Answering to this:
if a professional artist wants to pedal Bach's music, how percentages of his pedaling falls exactly at the same places and in the same manner, according to the Busoni edition suggested
Nowadays pianists tend to use very little pedal when playing Bach (instead of Busoni). The pedal is usually not used for effect or to get a full sound. It is used more to just make the sound more "alive", the same way a string player would use just a bit of vibrato (or, perhaps more suitably in baroque music, a "swell" for longer notes) so that the sound is not so flat. Try listening to some performances on YouTube; in many cases it is difficult to tell whether pedal is used at all for most of the piece.
So, from this point of view, the pedaling of the lower system is certainly out of question. The alternative pedaling on the first system is probably closest to a modern Bach-pedaling. However, even that is a bit much. First of all, I would say most pianists would change the pedal for the 1/16th notes, too. Secondly, at least I would in most cases only use the pedal at the end of a note, because using it for the whole note easily makes the sound thick (this depends on where and with what you play). With the end of a note I mean the end of the sounding note. For example, I would probably not let the dotted 1/8 notes sound for their whole duration. Thirdly, I would use half-pedal in most cases (this is partly because the pedals are so short that it becomes a lot of work to use a full pedal every time).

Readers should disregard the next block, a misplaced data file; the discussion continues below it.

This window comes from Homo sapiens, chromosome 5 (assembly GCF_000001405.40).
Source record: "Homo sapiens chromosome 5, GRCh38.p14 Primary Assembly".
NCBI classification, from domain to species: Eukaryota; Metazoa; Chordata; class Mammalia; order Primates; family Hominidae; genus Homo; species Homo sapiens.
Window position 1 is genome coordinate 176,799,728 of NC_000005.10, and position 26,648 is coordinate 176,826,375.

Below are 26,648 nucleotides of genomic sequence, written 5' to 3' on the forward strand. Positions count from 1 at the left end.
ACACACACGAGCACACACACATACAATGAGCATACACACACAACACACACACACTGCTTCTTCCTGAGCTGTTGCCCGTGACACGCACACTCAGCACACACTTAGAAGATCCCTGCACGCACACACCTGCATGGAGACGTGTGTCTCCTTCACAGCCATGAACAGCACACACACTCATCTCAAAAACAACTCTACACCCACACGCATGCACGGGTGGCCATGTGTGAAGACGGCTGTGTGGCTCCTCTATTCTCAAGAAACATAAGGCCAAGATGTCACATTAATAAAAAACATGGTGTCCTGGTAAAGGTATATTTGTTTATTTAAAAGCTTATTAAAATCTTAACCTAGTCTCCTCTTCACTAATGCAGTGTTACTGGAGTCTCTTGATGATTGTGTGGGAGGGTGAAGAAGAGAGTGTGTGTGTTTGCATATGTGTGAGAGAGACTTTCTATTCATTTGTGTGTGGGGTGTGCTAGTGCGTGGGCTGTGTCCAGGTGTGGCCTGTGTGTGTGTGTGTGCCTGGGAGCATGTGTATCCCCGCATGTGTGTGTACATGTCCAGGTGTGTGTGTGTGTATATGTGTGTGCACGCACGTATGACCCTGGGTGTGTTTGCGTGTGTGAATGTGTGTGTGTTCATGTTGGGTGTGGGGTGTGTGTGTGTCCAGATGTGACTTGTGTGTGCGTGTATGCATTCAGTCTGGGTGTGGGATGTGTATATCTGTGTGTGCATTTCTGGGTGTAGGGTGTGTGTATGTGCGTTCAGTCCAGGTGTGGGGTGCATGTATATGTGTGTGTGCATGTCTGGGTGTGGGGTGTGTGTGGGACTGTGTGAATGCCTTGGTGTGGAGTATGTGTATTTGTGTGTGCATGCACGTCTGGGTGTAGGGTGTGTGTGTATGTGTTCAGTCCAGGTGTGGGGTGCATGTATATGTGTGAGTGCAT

In short, modern Bach-pedalling usually consists of lots and lots of little pedals (or no pedal at all, especially for fast pieces). Where you put these depend on many things. Usually you don't want a thick sound, you don't want to muddy the ornaments, you don't want to connect too many notes, etc. etc. Yet still you don't want a dead sound.
So, a very short answer to the question is: the pedaling Busoni suggests for his arrangement is not at all what pianists would do when playing the original piece.